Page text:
In spring… it is perfect for walks by the promenade along the Charles. This is the time when the magnolia trees are in bloom and the entire streets are covered in pink and white flowers that give out an incredible scent. There are hundreds of sailboats and kayaks on the river. In the evenings, there are concerts in the open by the Hatch Memorial Shell, a lovely half-dome outdoor stage in the park.
In summer… it is super hot and humid and sometimes you get almost tropical showers. But once you get inside an office or a restaurant, you freeze to the bone because Americans keep the AC to about 18°C. So bring layers of clothes.
In autumn… get in a car and go on a roadtrip to enjoy the views. Massachusetts is famous for its amazing fall colors, and people go to the forests outside Boston just to see how the leaves of the trees have changed color.
In winter… you can get up to two meters of snow cover. I’ve been there when we were completely snowed in and people had to jump out of the windows from the second floor because the front door was blocked with snow. And the winds blowing from the Atlantic are just a killer. That’s why the weather forecast tells you not only about the negative temperatures but also about the windchill, which signifies the perceived decrease in temperature due to the exposure to strong winds. Or, it may be -10°C outside, but because of the strong wind, it will feel like -25°C.
Only in Boston you can get… a whole subway train (which Bostonians affectionately call The T) full of Red Sox fans singing together as they go towards Fenway Park. A baseball game goes on for at least four hours, during which you have to have a hotdog with lots of onion, pickled relish, ketchup and mustard, as well as a big glass of diluted American beer. There are people dresses as team mascots, cheerleaders, Mexican waves, Subway bazookas that shoot foot-long sandwiches in the audience, marriage proposals on the big screens during the half-time shows, and all sorts of other fun things!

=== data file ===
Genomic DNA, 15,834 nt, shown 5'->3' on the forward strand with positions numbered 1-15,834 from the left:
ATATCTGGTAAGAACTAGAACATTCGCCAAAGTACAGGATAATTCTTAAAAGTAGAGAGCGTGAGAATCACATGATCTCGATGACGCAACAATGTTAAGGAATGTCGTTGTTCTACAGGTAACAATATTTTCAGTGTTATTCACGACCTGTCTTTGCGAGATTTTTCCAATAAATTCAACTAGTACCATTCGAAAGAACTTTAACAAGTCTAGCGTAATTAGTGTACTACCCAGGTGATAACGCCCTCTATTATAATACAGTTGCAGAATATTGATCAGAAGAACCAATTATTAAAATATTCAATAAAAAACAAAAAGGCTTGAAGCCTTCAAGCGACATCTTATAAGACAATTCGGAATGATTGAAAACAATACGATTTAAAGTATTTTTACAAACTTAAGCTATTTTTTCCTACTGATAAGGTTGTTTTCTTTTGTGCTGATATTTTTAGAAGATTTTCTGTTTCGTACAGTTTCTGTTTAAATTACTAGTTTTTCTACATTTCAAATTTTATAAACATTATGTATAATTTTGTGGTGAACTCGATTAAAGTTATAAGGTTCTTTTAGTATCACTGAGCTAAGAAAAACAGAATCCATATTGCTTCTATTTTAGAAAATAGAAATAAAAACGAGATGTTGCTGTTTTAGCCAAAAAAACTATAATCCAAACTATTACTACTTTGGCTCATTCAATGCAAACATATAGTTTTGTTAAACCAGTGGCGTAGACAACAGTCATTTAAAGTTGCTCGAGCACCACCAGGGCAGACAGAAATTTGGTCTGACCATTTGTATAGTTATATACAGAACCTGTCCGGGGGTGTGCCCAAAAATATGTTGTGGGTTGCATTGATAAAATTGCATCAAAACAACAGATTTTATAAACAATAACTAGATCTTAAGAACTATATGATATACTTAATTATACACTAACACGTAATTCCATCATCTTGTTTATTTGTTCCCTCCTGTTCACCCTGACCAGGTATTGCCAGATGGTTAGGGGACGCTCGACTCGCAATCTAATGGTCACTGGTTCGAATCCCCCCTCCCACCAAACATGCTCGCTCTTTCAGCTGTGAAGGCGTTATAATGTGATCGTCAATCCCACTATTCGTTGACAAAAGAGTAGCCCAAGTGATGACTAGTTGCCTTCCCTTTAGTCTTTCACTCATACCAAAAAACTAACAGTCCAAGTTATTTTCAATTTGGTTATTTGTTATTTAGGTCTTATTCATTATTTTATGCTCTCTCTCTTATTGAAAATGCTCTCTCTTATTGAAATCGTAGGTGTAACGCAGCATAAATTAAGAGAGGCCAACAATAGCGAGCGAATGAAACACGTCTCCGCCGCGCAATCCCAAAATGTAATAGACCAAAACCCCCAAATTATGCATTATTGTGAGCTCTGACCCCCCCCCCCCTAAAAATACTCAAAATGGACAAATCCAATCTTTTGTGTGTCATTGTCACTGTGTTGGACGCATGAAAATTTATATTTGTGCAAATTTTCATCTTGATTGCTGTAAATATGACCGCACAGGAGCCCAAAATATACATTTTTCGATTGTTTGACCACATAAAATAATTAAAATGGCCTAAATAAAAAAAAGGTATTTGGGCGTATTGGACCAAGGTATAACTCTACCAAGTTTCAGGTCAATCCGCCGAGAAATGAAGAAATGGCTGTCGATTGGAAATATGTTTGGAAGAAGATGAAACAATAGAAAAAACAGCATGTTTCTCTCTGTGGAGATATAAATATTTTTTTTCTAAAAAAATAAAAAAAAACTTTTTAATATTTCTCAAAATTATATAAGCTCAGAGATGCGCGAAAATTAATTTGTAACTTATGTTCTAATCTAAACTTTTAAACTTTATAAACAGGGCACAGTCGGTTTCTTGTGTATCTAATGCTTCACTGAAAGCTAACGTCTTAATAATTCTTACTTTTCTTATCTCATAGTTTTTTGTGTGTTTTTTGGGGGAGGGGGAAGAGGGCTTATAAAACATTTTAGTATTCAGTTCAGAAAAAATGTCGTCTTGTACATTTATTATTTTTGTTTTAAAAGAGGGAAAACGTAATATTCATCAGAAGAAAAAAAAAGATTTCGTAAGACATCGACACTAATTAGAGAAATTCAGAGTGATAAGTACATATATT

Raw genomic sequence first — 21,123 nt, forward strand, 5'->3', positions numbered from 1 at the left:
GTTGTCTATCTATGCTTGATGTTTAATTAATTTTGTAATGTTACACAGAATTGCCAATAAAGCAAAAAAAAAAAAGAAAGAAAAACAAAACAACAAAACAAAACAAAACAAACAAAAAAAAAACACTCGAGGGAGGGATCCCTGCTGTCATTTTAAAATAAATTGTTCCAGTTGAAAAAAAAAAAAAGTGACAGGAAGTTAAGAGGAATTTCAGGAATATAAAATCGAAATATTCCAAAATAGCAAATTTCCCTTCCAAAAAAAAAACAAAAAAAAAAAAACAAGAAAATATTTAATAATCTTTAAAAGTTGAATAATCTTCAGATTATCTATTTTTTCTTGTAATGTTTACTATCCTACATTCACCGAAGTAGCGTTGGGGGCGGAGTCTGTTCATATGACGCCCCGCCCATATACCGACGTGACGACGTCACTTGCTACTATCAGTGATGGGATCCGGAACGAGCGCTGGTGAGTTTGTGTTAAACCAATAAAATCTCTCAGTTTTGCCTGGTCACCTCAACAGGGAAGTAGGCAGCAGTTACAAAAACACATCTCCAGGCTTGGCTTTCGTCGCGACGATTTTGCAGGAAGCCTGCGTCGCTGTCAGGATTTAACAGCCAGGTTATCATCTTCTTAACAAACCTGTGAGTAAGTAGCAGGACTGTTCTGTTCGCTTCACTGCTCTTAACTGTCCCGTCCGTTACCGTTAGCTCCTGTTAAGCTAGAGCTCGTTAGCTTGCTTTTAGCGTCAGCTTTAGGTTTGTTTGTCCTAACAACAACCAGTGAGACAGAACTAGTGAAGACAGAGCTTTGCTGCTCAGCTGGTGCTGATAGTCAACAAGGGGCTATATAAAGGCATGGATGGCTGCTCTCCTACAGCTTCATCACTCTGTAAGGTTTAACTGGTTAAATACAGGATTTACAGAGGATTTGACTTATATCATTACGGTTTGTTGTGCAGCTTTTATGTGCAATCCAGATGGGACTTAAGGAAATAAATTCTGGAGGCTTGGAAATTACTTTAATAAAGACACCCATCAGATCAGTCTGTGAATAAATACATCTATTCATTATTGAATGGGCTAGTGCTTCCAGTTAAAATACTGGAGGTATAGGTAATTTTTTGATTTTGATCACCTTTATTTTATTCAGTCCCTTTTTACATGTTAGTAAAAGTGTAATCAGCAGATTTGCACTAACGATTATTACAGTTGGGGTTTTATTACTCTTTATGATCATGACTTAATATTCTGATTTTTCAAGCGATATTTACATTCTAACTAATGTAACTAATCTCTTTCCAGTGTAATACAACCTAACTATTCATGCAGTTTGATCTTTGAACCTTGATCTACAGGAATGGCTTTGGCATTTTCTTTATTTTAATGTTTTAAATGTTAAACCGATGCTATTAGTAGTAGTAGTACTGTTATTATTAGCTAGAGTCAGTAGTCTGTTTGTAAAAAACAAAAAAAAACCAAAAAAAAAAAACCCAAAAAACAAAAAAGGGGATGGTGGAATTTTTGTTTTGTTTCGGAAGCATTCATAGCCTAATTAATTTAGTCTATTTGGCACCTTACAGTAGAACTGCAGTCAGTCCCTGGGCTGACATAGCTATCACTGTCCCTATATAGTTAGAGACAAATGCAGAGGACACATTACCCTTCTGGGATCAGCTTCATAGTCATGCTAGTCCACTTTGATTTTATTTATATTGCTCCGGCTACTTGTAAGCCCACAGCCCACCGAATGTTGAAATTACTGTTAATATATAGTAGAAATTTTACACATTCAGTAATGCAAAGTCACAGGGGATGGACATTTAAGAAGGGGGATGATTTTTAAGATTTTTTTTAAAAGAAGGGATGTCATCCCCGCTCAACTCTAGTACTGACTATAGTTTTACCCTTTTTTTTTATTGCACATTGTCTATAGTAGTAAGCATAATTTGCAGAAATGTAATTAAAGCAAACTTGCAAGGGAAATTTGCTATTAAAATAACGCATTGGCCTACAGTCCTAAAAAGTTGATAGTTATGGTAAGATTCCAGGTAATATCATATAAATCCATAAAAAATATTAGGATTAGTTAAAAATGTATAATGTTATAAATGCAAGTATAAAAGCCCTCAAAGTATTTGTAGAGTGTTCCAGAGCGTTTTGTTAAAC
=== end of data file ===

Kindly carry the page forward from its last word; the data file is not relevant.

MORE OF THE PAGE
Of course, it’s equally entertaining to attend a Celtics basketball game or a Patriots American football match – Bostonians are really passionate about their sports!
Tell us about conquering your fears. Some of my fondest memories from Boston are of sailing on the Charles in springtime, with the magnolias blooming by the river and the beautiful views of the skyscrapers in the Financial District. But it was a challenge to earn these memories. My story is this: in order to sign up for the sailing classes and learn to sail, I had to first pass a swimming test, during which I was shocked to realize that “doggy style” doesn’t really count as swimming according to the examiner. So I spent about a year learning and practising different swimming styles in the university pool, where I even ended up winning a prize at a swimming contest. Eventually, I earned my spot in the sailing class and was very proud of myself!
I didn’t stop there with the water sports – I soon discovered my passion for scuba diving, which has since given me a great reason to visit exotic places like Bali and the Galapagos. So Boston, with its marine-centric culture, the proximity of the Atlantic, the Charles River and Cape Cod, the whale-watching and the seafood, has really taught me to love the sea and to always want to be close to it.